Polanco Real Estate

Development in the Polanco area took place in the early and the mid-20th century. Instead of a suburban-style design, Polanco was built to emulate the downtown areas of European cities of that era. Sleek, posh, and glamorous, Polanco real estate features a combination of modern architecture with classic Spanish Colonial Revival-style homes that were built in the 1920s and 1940s.

Some of those buildings have been transformed into high-end boutiques while the rest are residential homes that cost $3 million to $4 million. The neighborhood blends old and new to give the area an exciting, lively vibe.

A stroll through the leafy side streets will reveal single-family homes that sit on plots that average 5,400 square feet in size. The layouts range in size from 1,075 square feet to 2,100 square feet in living space or inbuilt areas. The bulk of Polanco homes for sale is luxury apartments in high-rise complexes that feature luxury amenities including pools, gyms, elevators, and roof gardens.

Buyers looking to invest in an apartment in Polanco will have to part with at least $1 million. High-end apartment complexes also tend to form the bulk of new construction homes in the area. The homes feature distinct product lines with big terraces, social areas, and floor plans that meet the needs of the most discerning buyers.

Getting Around

Daily commuters will appreciate that Polanco is only 5 miles from downtown Mexico City. However, Polanco only has one Metro station which is located in the heart of the neighborhood. Metro bus services are not available in the area though major routes have normal bus services. Micro-buses or peseros help cover the mass transit shortage.

For those who feel adventurous, there are several shared transportation options in Polanco. They include Ecobici (a shared bike program), and Econduce (a shared electric scooter program).

Things to Do in Polanco

Jam-packed with a plethora of activities for all ages, boredom is not in the vocabulary of most residents living in Polanco. Outdoor aficionados can explore and enjoy the outdoors at several of Mexico City's amazing green spaces including Chapultepec Park. Polanco residents also enjoy easy access to Lincoln Park.

This delightful spot features a reflecting pool, bike paths, a statue of Martin Luther King, and a weekly farmer's market. For visual arts, Mexico City's museums feature a collection of local and international works spanning different styles, cultures, and times. Discover two of the best museums in Polanco—Museo Soumaya and the Museo Nacional de Antropologia.

Where to Shop

Living in a fashion-forward neighborhood such as Polanco means enjoying access to some of the best shopping Mexico City has to offer. Furnish your new condo or upgrade your wardrobe at various stores and specialty boutiques in Avenida Presidente Masaryk, Polanco's main street. More retail therapy awaits at the Saks Fifth Avenue store, the Palacio de Hierro Mall as well as Antara Fashion Hall Mall.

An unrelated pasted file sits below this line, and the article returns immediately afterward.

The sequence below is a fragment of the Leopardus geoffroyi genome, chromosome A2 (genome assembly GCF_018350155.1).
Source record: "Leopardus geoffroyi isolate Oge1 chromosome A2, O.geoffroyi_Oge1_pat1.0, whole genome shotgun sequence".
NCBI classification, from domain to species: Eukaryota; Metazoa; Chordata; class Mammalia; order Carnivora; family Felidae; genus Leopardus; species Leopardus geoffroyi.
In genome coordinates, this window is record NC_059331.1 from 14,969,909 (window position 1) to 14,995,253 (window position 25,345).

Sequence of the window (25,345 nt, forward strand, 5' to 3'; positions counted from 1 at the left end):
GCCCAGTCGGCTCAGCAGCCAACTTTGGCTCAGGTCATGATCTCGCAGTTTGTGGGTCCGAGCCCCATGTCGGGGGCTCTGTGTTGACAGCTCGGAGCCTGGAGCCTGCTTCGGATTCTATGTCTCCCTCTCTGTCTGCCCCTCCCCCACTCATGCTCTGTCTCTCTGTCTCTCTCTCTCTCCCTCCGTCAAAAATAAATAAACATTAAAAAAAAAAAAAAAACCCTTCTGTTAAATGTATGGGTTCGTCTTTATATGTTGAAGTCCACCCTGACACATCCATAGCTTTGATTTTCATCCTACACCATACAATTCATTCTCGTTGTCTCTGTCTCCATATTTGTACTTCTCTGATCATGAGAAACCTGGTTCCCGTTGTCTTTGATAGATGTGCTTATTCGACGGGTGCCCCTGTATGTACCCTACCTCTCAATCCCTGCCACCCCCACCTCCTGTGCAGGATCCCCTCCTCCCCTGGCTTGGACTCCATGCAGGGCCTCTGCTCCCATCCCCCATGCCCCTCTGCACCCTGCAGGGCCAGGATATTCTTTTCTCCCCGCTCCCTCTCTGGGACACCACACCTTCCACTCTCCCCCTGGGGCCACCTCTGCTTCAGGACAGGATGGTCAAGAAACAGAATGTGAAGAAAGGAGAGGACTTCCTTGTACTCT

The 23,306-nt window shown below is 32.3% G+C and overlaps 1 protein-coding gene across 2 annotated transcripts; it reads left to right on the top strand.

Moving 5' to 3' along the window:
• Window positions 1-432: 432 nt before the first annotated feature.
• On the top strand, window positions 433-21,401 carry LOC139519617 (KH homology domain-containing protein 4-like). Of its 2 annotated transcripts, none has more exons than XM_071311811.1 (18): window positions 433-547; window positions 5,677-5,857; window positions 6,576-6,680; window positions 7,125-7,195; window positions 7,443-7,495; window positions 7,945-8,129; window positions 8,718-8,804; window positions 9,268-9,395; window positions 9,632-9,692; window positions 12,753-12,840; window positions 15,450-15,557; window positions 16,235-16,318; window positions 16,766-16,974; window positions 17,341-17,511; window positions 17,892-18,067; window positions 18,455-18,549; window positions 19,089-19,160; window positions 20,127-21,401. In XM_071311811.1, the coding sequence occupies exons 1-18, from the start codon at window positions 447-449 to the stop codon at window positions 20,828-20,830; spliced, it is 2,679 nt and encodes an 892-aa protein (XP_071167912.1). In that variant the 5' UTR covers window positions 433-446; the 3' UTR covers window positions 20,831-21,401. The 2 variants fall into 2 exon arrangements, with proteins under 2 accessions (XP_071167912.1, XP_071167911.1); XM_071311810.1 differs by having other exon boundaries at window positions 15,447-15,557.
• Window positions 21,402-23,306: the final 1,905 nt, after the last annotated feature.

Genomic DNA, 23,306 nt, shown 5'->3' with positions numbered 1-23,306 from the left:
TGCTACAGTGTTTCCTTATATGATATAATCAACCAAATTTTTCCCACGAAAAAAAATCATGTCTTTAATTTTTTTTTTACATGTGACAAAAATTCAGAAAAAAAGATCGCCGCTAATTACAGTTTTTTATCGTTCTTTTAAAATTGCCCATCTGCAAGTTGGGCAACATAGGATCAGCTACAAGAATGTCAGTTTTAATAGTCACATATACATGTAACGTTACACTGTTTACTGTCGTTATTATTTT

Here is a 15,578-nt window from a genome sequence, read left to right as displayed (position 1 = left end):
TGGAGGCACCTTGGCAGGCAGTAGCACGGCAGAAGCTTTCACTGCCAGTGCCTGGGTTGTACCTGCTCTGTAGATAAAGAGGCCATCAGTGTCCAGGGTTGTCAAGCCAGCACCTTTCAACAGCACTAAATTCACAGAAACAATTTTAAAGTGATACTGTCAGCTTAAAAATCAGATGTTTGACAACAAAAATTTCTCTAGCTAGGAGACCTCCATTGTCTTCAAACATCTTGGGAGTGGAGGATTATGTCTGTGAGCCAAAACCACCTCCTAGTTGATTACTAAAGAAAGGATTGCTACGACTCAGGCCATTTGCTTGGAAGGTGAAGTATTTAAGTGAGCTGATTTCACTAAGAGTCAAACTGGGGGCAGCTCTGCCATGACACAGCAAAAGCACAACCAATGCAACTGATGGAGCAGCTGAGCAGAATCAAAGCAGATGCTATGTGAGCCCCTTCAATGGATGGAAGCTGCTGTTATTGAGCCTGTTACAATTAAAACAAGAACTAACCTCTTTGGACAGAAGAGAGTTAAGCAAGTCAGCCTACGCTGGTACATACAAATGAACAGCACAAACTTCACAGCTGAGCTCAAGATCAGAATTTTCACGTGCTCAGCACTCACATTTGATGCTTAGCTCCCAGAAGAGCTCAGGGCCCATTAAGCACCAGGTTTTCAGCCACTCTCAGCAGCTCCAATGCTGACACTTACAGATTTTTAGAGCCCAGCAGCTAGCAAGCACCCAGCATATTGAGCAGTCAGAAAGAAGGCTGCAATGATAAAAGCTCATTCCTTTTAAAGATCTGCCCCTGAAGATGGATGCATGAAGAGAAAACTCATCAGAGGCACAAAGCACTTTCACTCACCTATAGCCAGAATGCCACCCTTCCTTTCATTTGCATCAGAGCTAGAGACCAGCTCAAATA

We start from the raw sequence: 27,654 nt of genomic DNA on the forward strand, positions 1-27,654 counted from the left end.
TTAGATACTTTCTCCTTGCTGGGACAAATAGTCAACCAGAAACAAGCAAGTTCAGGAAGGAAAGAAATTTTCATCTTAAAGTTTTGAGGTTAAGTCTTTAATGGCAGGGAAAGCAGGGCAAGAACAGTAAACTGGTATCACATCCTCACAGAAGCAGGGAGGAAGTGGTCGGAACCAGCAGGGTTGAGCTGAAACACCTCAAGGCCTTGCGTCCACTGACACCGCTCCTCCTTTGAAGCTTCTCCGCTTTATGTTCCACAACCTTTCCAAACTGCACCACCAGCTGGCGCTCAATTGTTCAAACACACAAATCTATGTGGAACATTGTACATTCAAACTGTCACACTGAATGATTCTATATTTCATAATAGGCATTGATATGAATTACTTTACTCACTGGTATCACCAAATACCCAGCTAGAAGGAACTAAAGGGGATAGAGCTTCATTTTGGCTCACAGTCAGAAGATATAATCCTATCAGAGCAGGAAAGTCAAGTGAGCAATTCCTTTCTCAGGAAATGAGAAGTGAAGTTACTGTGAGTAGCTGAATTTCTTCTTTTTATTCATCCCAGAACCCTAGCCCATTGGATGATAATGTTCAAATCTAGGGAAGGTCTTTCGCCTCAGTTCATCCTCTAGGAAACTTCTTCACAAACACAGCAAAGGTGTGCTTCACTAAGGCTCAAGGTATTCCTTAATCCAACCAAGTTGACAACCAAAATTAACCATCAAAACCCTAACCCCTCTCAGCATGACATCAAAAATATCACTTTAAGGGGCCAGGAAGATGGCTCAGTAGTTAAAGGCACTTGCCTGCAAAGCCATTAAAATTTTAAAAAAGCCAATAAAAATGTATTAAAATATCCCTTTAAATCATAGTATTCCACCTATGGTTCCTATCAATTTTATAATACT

Where to Eat

If you're wondering where to eat in Mexico City, the culinary scene in Polanco is bustling. The neighborhood is home to world-renowned restaurants including Rosa Negra Restaurant and Ling Ling Restaurant.

Rosa Negra Restaurant

Swing by Rosa Negra Restaurant anytime you’re in the mood to eat out alone, with friends, or just want to grab a quick bite to eat. This space pays tribute to Latin American cuisine that includes gastronomic traditions from countries such as Argentina, Peru, Brazil, Colombia as well as Mexico.

Ling Ling Restaurant

Winner of OpenTable’s Diners’ Choice 2022 Award, Ling Ling Restaurant is a unique destination lounge and dining venue in Mexico City’s historic Reforma. The restaurant boasts a convenient location above the Ritz-Carlton on the 56th floor of Chapultepec Uno, a mixed-use, 58-story skyscraper.

Nightlife

When you're ready for a full night on the town, there are plenty of entertainment options within a short walk or drive of Polanco homes for sale. Sample the city's best nightlife in popular bars and intimate pubs such as Jules Basement. The Polanco area is also home to excellent craft beer breweries such as HOP: The Beer Experience, a favorite spot for residents. If you’re attuned to a more casual setting, catch the live acts and performances in Downtown Mexico City.

Where to Stay

Whether you travel to Mexico City for business or leisure, you will need a place to stay. Though Polanco is chic, you can easily find accommodation that suits different budgets—whether you prefer cheap accommodation or posh resorts, Polanco offers plenty.

Rising 58 stories in the center of the financial capital, The Ritz-Carlton, Mexico, enhances Paseo de la Reforma's skyline. Located on ten floors (37 to 47), the hotel boasts spectacular views of Chapultepec Park. Guests get to enjoy unobstructed views of the city's landmarks from each of the 153 accommodations and private residences.

Education

Polanco residents appreciate the easy access to quality education, and proximity to the American School Foundation is a plus. Recognized as one of the best schools in Mexico, the independent co-ed institution serves pupils aged 3 to 18 years. The school is located 3.5 miles away in the Las Americas neighborhood. Other top schools in the Polanco area include the Lycée Franco-Mexican (French Mexican School) which is also one of the largest French lycées in the world.

Who Lives in Polanco

Home to the business headquarters of multinational firms such as Nestlé and Coca-Cola, Polanco is described as cosmopolitan with different residents and a mix of cultures. Some of the community’s long-standing residents include Jewish, Lebanese, and Spanish communities who moved to the area in the early to the mid-20th century. You will also find old-money Mexican families as well as Argentinian, Chinese and Japanese expatriates.

Final Thoughts

In recent years, buyers from all over Europe have been falling in love with Polanco thanks to its global recognition for its amazing culture, cuisine, and weather. Besides finding better deals, investors will pay less property tax and earn more rental income from Polanco properties. Once you make up your mind to take up the challenge and invest overseas, don't hesitate to contact us to schedule an appointment or visit our website for more information.